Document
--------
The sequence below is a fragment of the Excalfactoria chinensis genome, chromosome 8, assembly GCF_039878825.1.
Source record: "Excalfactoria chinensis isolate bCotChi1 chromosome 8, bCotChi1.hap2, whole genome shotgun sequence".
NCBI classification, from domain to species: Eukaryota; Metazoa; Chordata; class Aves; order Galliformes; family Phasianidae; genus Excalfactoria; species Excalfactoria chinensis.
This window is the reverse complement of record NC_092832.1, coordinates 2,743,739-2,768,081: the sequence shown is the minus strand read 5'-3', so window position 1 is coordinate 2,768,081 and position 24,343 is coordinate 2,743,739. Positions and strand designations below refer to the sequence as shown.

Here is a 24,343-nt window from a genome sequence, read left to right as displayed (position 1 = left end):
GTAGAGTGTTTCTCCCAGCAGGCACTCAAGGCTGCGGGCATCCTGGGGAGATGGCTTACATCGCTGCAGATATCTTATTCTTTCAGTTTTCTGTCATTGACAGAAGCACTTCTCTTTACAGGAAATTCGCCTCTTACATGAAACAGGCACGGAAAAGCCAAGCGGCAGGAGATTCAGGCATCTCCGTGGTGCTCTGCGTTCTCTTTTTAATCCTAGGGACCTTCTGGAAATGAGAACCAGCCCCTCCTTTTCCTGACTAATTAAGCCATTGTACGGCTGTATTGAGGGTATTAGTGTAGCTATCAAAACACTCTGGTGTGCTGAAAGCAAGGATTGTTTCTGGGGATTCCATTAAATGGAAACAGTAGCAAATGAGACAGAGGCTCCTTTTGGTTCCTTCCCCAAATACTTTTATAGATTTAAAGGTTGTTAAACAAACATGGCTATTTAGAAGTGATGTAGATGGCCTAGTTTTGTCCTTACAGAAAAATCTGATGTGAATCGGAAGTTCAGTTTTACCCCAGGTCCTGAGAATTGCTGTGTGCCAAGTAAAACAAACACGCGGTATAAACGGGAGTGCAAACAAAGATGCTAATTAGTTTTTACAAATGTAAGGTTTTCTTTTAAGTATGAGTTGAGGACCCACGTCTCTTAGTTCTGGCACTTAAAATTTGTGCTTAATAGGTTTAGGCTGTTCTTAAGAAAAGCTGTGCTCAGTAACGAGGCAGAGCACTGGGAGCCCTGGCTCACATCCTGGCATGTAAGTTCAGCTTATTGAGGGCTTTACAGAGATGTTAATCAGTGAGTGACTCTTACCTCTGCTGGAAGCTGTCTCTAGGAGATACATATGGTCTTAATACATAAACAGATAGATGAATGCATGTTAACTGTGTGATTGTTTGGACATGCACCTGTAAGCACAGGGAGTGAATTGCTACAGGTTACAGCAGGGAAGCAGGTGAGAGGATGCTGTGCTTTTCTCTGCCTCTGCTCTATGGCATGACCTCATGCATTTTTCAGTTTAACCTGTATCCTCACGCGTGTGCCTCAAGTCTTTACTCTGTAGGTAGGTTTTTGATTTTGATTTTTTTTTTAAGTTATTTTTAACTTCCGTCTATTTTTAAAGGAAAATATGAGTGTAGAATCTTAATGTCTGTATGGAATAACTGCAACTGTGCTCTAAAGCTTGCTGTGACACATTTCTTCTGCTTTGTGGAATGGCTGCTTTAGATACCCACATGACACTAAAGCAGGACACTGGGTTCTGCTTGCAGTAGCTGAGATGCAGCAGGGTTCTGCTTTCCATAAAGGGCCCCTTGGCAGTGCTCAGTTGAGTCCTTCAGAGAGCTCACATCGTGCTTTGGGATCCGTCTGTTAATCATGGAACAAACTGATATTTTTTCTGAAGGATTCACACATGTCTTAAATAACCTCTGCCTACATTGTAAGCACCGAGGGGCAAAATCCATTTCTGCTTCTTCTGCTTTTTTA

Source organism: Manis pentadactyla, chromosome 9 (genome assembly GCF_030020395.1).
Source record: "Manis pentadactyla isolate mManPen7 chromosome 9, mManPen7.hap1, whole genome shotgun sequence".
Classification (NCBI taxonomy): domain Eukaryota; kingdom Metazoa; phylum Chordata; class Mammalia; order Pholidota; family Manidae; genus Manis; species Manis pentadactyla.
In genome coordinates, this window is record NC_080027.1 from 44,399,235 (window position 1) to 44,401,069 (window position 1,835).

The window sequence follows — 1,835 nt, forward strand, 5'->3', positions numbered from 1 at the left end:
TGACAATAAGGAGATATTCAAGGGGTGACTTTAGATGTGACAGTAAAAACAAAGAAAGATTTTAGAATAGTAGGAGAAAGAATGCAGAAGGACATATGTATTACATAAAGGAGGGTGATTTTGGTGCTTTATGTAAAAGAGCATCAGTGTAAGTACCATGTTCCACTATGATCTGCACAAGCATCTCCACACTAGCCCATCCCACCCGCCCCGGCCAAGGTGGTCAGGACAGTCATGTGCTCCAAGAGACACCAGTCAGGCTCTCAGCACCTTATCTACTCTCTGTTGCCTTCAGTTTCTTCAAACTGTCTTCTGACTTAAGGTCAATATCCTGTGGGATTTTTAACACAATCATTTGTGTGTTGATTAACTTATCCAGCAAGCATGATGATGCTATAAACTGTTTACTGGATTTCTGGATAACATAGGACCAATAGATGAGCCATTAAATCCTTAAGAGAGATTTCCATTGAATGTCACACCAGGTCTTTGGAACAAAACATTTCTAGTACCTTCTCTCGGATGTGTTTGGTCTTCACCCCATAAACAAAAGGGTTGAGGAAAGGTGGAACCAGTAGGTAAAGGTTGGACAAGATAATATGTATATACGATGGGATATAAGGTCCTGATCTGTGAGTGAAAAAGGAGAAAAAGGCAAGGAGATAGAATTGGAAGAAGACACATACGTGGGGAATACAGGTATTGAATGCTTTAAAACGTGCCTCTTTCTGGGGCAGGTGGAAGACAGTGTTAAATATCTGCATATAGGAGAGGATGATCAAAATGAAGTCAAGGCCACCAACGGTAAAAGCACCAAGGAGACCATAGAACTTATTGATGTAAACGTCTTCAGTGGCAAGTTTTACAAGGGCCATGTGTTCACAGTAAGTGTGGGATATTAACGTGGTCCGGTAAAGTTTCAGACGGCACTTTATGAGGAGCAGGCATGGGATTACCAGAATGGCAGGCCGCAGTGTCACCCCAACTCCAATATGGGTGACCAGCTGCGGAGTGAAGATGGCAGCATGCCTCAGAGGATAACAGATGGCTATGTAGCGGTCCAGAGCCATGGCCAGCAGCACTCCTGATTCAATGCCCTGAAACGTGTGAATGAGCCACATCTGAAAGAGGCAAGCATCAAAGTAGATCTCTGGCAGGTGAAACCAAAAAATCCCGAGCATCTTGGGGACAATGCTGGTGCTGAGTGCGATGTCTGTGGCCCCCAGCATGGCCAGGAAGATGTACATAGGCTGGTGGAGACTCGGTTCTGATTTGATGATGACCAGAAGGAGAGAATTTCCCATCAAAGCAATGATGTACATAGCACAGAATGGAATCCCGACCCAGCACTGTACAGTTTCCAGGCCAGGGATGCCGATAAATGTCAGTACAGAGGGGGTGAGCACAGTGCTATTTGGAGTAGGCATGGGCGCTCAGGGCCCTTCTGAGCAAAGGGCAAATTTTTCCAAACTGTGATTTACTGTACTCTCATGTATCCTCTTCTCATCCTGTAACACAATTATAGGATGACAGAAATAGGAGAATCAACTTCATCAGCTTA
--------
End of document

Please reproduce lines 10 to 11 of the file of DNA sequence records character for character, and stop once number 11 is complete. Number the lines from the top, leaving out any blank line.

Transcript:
In genome coordinates, this window is record NC_080027.1 from 44,399,235 (window position 1) to 44,401,069 (window position 1,835).

The window sequence follows — 1,835 nt, forward strand, 5'->3', positions numbered from 1 at the left end: